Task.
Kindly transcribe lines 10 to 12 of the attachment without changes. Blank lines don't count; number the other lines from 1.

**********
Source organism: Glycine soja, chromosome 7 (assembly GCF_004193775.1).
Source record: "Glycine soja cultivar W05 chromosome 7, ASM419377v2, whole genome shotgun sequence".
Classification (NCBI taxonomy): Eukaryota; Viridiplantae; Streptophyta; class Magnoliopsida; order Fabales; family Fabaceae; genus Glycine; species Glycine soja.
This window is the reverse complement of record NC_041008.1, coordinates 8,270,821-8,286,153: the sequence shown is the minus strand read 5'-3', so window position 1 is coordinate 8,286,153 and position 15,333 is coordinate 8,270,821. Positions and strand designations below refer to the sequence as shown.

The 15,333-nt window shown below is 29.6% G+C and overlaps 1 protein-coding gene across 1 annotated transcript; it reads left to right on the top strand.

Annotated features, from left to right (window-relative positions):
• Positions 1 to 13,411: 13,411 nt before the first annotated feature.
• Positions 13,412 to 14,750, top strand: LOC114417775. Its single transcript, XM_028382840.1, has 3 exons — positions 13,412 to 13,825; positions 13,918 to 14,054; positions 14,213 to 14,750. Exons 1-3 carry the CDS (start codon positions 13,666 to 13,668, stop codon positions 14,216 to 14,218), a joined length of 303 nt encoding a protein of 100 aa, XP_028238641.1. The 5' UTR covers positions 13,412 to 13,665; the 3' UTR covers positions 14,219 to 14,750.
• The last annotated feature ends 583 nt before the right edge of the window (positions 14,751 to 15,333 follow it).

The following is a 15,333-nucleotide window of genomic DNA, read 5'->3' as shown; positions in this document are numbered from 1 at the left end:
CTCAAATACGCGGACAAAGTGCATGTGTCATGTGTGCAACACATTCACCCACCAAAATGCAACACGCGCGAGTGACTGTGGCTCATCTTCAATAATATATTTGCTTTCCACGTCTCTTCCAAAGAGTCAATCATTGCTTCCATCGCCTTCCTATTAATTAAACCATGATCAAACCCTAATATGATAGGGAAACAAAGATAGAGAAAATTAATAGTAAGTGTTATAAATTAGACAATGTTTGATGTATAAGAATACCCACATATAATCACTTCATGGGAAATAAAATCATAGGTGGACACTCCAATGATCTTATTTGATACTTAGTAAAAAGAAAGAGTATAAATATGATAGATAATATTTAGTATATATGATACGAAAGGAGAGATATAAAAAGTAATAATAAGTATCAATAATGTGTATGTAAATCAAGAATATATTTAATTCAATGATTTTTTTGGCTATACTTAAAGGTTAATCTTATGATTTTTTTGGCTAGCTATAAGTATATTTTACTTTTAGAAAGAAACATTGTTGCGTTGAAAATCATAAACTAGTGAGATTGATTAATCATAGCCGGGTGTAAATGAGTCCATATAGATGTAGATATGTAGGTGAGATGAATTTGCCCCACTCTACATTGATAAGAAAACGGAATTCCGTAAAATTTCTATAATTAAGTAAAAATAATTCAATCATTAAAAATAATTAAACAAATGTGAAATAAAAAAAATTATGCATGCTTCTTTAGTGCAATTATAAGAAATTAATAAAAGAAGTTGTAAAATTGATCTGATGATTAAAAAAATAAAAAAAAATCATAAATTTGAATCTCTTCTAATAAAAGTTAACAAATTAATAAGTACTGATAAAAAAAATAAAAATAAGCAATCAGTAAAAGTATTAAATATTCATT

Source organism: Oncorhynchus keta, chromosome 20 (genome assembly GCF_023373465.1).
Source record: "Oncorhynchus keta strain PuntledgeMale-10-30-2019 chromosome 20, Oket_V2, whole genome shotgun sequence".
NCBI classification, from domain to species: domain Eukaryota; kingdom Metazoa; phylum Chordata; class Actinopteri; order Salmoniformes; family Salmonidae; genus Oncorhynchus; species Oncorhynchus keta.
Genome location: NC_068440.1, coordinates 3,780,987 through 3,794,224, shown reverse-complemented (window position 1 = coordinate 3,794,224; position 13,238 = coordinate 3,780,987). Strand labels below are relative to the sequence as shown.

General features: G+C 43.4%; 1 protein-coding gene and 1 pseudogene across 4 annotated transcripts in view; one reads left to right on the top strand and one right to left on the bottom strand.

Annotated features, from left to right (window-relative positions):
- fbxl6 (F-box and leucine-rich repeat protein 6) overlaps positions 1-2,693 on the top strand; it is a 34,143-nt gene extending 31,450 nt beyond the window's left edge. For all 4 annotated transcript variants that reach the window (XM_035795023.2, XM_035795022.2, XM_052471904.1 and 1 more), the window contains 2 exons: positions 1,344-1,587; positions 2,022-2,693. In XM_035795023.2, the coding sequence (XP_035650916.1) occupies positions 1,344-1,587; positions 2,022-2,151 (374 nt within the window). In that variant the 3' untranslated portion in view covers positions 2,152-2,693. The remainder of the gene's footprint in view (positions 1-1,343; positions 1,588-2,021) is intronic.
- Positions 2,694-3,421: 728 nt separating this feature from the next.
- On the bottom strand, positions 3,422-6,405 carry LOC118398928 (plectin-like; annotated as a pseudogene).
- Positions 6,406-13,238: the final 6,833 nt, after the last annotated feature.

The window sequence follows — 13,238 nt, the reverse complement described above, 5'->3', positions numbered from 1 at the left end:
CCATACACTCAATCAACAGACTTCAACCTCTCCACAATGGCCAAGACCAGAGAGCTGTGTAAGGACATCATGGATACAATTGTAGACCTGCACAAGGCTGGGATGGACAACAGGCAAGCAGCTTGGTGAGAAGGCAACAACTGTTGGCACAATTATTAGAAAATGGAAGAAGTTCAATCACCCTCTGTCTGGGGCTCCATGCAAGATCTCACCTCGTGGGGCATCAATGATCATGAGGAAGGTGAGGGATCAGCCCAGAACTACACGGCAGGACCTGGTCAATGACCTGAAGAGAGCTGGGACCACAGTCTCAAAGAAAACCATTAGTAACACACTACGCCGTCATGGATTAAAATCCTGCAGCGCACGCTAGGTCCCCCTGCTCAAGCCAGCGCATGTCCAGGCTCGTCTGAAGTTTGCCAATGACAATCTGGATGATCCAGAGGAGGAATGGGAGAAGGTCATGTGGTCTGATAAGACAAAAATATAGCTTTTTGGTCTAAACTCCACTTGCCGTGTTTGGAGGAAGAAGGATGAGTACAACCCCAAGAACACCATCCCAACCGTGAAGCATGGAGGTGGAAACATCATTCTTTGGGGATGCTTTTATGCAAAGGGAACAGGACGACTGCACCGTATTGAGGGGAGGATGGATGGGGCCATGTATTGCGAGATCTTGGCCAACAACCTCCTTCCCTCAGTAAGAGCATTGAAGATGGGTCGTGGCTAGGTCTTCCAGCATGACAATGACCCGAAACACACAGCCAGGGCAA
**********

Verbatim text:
The following is a 15,333-nucleotide window of genomic DNA, read 5'->3' as shown; positions in this document are numbered from 1 at the left end:
CTCAAATACGCGGACAAAGTGCATGTGTCATGTGTGCAACACATTCACCCACCAAAATGCAACACGCGCGAGTGACTGTGGCTCATCTTCAATAATATATTTGCTTTCCACGTCTCTTCCAAAGAGTCAATCATTGCTTCCATCGCCTTCCTATTAATTAAACCATGATCAAACCCTAATATGATAGGGAAACAAAGATAGAGAAAATTAATAGTAAGTGTTATAAATTAGACAATGTTTGATGTATAAGAATACCCACATATAATCACTTCATGGGAAATAAAATCATAGGTGGACACTCCAATGATCTTATTTGATACTTAGTAAAAAGAAAGAGTATAAATATGATAGATAATATTTAGTATATATGATACGAAAGGAGAGATATAAAAAGTAATAATAAGTATCAATAATGTGTATGTAAATCAAGAATATATTTAATTCAATGATTTTTTTGGCTATACTTAAAGGTTAATCTTATGATTTTTTTGGCTAGCTATAAGTATATTTTACTTTTAGAAAGAAACATTGTTGCGTTGAAAATCATAAACTAGTGAGATTGATTAATCATAGCCGGGTGTAAATGAGTCCATATAGATGTAGATATGTAGGTGAGATGAATTTGCCCCACTCTACATTGATAAGAAAACGGAATTCCGTAAAATTTCTATAATTAAGTAAAAATAATTCAATCATTAAAAATAATTAAACAAATGTGAAATAAAAAAAATTATGCATGCTTCTTTAGTGCAATTATAAGAAATTAATAAAAGAAGTTGTAAAATTGATCTGATGATTAAAAAAATAAAAAAAAATCATAAATTTGAATCTCTTCTAATAAAAGTTAACAAATTAATAAGTACTGATAAAAAAAATAAAAATAAGCAATCAGTAAAAGTATTAAATATTCATT

Source organism: Oncorhynchus keta, chromosome 20 (genome assembly GCF_023373465.1).